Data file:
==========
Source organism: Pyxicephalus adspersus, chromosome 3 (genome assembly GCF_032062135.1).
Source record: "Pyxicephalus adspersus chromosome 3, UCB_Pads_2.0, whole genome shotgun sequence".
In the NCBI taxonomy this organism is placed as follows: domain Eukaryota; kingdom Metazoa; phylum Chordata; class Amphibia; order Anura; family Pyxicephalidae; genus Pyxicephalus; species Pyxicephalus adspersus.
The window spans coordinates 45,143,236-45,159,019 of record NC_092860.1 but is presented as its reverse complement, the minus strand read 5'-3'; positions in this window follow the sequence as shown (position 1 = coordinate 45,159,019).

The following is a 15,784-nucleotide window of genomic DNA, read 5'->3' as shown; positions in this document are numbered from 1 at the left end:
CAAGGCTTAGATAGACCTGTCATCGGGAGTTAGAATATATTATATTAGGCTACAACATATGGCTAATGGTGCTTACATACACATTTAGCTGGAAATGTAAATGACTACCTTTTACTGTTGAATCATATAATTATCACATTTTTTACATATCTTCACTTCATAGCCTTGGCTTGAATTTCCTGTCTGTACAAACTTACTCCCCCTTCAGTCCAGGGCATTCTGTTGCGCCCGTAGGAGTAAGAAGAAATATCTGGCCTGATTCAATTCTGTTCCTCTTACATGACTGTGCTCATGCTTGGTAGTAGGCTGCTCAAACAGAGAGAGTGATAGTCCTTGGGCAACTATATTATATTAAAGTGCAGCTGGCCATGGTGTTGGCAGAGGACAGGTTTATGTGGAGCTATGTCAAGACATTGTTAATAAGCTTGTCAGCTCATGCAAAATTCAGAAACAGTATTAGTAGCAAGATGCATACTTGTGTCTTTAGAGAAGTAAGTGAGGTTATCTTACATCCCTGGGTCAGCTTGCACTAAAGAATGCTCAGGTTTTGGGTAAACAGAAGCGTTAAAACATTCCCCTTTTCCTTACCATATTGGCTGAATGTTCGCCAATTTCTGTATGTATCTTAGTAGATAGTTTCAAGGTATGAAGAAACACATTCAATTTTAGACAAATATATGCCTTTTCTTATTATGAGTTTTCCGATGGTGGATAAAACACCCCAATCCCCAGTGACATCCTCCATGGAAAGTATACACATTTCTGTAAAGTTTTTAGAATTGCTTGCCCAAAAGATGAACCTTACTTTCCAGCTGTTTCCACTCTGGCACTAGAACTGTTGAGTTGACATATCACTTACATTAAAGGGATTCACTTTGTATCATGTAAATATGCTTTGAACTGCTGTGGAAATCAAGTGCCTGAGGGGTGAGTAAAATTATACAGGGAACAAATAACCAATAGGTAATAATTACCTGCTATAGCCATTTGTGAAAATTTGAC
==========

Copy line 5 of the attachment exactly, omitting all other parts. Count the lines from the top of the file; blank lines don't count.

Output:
The following is a 15,784-nucleotide window of genomic DNA, read 5'->3' as shown; positions in this document are numbered from 1 at the left end: